How to Show Smell in Movies
This article is going to be about the techniques that filmmakers use to depict smells on screen. I don’t mean Smell-O-Vision or Scratch and Sniff events here. Smell-O-Vision was a system launched with the film The Scent of Mystery (Jack Cardiff, 1960), implementing technology that released odour during the projection of the film. It was the only time when the technology was used because it was both costly and poorly received (there was a delay in the events on screen and the scents being evenly distributed across the theatre). There have been some other attempts to create odours to accompany films. Among them there are a “smelling screen” invented in 2013 in Tokyo, Japan, and “Feelreal,” a multisensory VR mask for video games and movies with smell cartridges, invented in California.
Scratch and Sniff events include film projections before which the viewers get scratch and sniff cards. The first one was John Waters’ comedy Polyester released in 1981. In 2011 Robert Rodriguez’s movie Spykids: All the Time in the World in 4D was to be watched through 3D glasses and with a scratch card. When the number flashed on screen, you were supposed to scratch the square with that number on your card and inhale the smell.
Such events might be fun but for me it would be a one-time experience. That’s because they render the viewer completely passive and leave nothing to the imagination. Traditional movies can also make you smell. Remember Stealing Beauty (Bernardo Bertolucci, 1996) and sensuous Lucy played by Liv Tyler walking in rye fields and meadows, bathed in sunshine, picking summer flowers? Or the smells of spaghetti carbonara in Rome, the tropical flowers of Bali and jasmine incense in India (almost) wafting from the screen during Eat Pray Love (Ryan Murphy, 2010)? Or how you wanted to drink the same wine as the characters in Sideways (Alexander Payne, 2004) on a taste tour from winery to winery, imbibing liquid happiness? And all the great movies featuring food. So how do the filmmakers do it?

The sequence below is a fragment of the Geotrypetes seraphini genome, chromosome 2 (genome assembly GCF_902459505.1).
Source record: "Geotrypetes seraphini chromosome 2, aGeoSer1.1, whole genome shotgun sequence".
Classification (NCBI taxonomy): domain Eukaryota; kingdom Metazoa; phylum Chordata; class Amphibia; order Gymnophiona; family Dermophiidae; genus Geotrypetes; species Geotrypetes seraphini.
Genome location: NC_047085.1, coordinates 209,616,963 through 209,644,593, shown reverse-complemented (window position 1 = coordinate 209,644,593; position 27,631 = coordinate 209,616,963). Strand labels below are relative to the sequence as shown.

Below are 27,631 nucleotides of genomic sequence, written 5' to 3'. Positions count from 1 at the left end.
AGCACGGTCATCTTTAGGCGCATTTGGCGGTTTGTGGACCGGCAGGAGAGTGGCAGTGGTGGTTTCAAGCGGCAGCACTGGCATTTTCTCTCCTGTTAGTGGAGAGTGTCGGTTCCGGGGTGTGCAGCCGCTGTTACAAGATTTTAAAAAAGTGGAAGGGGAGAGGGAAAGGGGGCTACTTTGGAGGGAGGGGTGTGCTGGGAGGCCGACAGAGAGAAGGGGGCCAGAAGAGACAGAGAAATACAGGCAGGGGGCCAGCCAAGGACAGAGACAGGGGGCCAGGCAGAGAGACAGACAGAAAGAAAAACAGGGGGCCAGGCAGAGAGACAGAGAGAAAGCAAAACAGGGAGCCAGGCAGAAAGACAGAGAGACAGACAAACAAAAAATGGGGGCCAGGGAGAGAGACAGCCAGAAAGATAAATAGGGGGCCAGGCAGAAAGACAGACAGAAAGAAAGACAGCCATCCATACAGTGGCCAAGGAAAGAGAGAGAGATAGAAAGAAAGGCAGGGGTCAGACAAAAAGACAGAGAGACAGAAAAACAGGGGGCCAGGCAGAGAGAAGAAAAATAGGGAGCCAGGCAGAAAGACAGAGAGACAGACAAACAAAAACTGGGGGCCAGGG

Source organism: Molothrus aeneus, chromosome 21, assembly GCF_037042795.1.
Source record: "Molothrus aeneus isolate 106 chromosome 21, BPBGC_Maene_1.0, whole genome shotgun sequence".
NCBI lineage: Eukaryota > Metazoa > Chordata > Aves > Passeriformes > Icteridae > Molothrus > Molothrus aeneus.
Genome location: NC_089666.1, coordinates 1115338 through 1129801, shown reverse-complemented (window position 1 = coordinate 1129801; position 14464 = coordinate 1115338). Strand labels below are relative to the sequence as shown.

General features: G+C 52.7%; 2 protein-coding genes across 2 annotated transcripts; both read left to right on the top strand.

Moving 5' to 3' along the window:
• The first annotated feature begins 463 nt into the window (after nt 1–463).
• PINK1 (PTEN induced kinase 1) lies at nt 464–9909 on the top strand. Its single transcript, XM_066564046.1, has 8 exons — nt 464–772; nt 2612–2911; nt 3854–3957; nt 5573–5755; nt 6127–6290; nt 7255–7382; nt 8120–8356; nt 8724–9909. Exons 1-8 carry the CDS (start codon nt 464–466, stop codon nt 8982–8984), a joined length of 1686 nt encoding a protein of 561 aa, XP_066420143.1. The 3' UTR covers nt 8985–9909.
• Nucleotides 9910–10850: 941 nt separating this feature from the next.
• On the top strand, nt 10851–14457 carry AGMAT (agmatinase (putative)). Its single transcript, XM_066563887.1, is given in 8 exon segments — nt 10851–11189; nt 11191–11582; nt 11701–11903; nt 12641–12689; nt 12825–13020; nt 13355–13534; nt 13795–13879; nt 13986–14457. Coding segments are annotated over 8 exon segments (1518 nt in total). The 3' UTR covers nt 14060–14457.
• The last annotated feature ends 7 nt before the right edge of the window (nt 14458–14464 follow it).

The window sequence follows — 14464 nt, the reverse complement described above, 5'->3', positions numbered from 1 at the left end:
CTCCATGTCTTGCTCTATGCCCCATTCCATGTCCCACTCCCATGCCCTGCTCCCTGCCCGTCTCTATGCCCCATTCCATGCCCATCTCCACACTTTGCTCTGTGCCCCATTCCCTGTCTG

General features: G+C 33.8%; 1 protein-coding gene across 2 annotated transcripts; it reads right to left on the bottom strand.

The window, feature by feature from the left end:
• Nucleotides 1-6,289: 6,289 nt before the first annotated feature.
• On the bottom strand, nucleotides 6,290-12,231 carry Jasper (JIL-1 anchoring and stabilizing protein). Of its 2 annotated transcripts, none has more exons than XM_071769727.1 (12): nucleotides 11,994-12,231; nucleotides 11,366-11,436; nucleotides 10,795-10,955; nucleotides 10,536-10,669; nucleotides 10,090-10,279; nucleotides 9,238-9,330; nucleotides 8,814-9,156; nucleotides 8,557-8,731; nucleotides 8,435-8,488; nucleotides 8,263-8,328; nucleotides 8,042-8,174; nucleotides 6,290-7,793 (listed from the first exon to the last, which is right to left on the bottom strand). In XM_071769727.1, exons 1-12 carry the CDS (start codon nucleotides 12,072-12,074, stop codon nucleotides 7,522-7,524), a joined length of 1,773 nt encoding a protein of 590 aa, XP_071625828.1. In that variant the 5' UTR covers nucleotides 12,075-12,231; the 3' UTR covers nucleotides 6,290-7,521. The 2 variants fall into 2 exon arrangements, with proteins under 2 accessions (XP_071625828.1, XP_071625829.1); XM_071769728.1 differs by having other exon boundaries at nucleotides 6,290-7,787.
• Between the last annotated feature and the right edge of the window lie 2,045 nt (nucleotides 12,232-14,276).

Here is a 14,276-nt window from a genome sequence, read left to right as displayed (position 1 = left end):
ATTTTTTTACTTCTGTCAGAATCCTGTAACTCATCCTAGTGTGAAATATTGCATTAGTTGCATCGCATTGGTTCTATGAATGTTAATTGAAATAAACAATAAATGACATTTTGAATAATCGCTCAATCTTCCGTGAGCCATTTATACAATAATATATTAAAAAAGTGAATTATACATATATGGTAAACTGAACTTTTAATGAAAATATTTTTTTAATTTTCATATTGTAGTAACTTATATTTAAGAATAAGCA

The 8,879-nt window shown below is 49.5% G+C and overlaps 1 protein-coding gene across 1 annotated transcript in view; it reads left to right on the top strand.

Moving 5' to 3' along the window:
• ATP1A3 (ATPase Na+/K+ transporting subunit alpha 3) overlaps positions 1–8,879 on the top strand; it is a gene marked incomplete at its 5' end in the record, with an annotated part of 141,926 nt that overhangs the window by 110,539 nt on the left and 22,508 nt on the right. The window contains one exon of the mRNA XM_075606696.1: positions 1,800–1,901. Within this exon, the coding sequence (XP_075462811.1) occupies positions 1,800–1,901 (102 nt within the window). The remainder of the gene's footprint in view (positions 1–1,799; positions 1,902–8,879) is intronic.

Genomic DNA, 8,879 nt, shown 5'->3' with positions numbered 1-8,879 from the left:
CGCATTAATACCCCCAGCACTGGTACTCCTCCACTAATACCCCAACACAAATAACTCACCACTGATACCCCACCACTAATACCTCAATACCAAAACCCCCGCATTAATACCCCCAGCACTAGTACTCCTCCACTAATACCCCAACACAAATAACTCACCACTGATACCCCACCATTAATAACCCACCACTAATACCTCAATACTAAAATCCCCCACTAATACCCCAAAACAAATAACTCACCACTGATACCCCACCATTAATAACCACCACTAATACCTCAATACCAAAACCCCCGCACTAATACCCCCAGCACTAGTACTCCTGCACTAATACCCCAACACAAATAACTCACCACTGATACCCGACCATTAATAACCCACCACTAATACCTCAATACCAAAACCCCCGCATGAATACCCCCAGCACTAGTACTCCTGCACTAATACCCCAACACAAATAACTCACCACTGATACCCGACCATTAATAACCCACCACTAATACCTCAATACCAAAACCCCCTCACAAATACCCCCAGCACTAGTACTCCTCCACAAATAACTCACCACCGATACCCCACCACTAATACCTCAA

The cinematic techniques that recreate smell include:
1) Identification with a character smelling something. Close-ups of the object being smelled.
e.g. The Five Senses (Jeremy Podeswa, 1999) revolves around the senses and the characters disconnected with one of them: Rona, a cake decorator without a sense of taste, Ruth, a massage therapist out of touch with her emotions, Richard, a French eye doctor who is losing his hearing and thus plans to build a "sound library" of aural memories, and Robert, a housecleaner who is unlucky in his love life and who has a highly developed sense of smell so he decides to meet his former lovers and smell them to determine if they still love him.
2) The use of sound, often paired with a close-up.
e.g. The Scent of Green Papaya (Tran Anh Hung, 1993) uses close-ups with the accompanying sound, which brings the image closer. The protagonist’s finger touching the seeds of papaya creates a sensuous moment.
3) The use of the haptic image, that is, an image that stimulates tactility; the sensation of touch and movement. The use of detail that invites the gaze to move along textures. Often these images reject the control of sight by being blurred, and thus make the viewer rely on other senses.
e.g. magnified rain drops in Wong Kar-Wai’s The Grandmaster (2013) are shown in slow motion so you almost feel drenched in rain and the rain drops on your face.
Other examples of olfactory movies:
Institute Benjamenta, or This Dream People Call Human Life (Stephen Quay, Timothy Quay, 1995) is about a young man, Jakob, who goes to a special school to study self-negation, repeating every day: "None of us will amount to much. Later in life we will all be something very small and subordinate." With time, Jakob finds himself in the center of a strange romantic triangle in the erotic machine of a house. The film calls on the sense of smell by haptic imagery, visual fixation on eccentric detail and a combination of miniature and gigantic objects to imbue them with symbolic significance.
Perfume: The Story of a Murderer (Tom Tykwer, 2006)
The story, based on Patrick Süskind’s novel, is set in 18th century France. The protagonist, Jean-Baptiste Grenouille, has a superior sense of smell so he is able to recognize the smell of fruit or rotting fish, even from a great distance. He becomes a perfumer who is obsessed with creating a perfect scent. To that end, he kills women to capture their scent, to “preserve the best part of her and made it his own: the principle of her scent” (Süskind, Perfume). To stimulate the sense of smell, the movie assaults the viewer with vivid images of a stinking fish market and open sewers, stylized painterly images with lush saturated colours, and the emphasis on touch and smell in the long passages without dialogue.
Jasminum (Jan Jakub Kolski, 2006)
The story is set in a monastery in a small town Jasmine where a paintings conservator Natasha arrives with her young daughter, Eugenia, to restore some canvases. Among the inhabitants of the monastery, there are three monks, each of them exuding one strong odour: of plum, sweet cherry and bird cherry. A secret elixir of love is produced at the place but while Natasha tries to distill the fragrance, something is missing. The smells are enacted in this movie by means of painterly images and small scenes of everyday life that one of the monks shows to the girl.